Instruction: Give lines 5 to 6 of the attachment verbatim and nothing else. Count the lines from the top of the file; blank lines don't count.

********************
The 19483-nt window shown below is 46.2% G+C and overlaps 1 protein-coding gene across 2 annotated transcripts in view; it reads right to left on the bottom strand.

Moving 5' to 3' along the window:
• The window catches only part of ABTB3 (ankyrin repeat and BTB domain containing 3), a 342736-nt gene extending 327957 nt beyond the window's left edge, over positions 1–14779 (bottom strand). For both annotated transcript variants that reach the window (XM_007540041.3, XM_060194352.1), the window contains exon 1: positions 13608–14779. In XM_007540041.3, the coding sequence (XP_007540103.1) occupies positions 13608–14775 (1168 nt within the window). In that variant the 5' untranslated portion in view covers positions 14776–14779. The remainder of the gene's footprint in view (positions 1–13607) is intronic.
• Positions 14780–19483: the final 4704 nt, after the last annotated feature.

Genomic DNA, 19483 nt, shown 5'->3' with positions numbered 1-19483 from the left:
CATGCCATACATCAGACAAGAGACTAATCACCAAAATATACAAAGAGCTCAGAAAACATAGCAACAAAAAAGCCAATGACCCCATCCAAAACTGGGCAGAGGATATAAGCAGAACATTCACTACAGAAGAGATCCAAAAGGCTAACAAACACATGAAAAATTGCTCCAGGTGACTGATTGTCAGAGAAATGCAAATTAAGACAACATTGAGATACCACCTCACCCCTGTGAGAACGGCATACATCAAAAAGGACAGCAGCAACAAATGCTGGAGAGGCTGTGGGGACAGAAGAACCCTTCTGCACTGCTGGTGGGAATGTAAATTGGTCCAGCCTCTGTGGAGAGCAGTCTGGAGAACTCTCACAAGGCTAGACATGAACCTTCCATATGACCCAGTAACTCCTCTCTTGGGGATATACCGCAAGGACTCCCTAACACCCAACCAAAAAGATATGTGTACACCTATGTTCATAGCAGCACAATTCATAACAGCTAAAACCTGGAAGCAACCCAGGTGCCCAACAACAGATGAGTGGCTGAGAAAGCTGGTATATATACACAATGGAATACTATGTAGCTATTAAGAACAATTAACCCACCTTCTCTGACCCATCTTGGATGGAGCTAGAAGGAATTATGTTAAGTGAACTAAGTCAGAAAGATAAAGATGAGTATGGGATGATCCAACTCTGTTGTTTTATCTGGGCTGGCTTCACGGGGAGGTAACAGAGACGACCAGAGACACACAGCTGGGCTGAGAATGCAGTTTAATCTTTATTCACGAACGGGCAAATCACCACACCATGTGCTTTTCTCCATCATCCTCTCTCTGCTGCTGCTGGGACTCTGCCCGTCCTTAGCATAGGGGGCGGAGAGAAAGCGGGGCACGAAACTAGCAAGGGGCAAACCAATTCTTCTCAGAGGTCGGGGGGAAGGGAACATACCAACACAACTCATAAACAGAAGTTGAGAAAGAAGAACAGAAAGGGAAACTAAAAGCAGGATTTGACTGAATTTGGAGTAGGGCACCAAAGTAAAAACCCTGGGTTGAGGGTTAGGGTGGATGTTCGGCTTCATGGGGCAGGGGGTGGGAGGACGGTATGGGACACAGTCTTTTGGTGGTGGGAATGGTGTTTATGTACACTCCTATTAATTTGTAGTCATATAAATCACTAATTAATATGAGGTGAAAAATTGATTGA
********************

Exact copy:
Genomic DNA, 19483 nt, shown 5'->3' with positions numbered 1-19483 from the left:
CATGCCATACATCAGACAAGAGACTAATCACCAAAATATACAAAGAGCTCAGAAAACATAGCAACAAAAAAGCCAATGACCCCATCCAAAACTGGGCAGAGGATATAAGCAGAACATTCACTACAGAAGAGATCCAAAAGGCTAACAAACACATGAAAAATTGCTCCAGGTGACTGATTGTCAGAGAAATGCAAATTAAGACAACATTGAGATACCACCTCACCCCTGTGAGAACGGCATACATCAAAAAGGACAGCAGCAACAAATGCTGGAGAGGCTGTGGGGACAGAAGAACCCTTCTGCACTGCTGGTGGGAATGTAAATTGGTCCAGCCTCTGTGGAGAGCAGTCTGGAGAACTCTCACAAGGCTAGACATGAACCTTCCATATGACCCAGTAACTCCTCTCTTGGGGATATACCGCAAGGACTCCCTAACACCCAACCAAAAAGATATGTGTACACCTATGTTCATAGCAGCACAATTCATAACAGCTAAAACCTGGAAGCAACCCAGGTGCCCAACAACAGATGAGTGGCTGAGAAAGCTGGTATATATACACAATGGAATACTATGTAGCTATTAAGAACAATTAACCCACCTTCTCTGACCCATCTTGGATGGAGCTAGAAGGAATTATGTTAAGTGAACTAAGTCAGAAAGATAAAGATGAGTATGGGATGATCCAACTCTGTTGTTTTATCTGGGCTGGCTTCACGGGGAGGTAACAGAGACGACCAGAGACACACAGCTGGGCTGAGAATGCAGTTTAATCTTTATTCACGAACGGGCAAATCACCACACCATGTGCTTTTCTCCATCATCCTCTCTCTGCTGCTGCTGGGACTCTGCCCGTCCTTAGCATAGGGGGCGGAGAGAAAGCGGGGCACGAAACTAGCAAGGGGCAAACCAATTCTTCTCAGAGGTCGGGGGGAAGGGAACATACCAACACAACTCATAAACAGAAGTTGAGAAAGAAGAACAGAAAGGGAAACTAAAAGCAGGATTTGACTGAATTTGGAGTAGGGCACCAAAGTAAAAACCCTGGGTTGAGGGTTAGGGTGGATGTTCGGCTTCATGGGGCAGGGGGTGGGAGGACGGTATGGGACACAGTCTTTTGGTGGTGGGAATGGTGTTTATGTACACTCCTATTAATTTGTAGTCATATAAATCACTAATTAATATGAGGTGAAAAATTGATTGA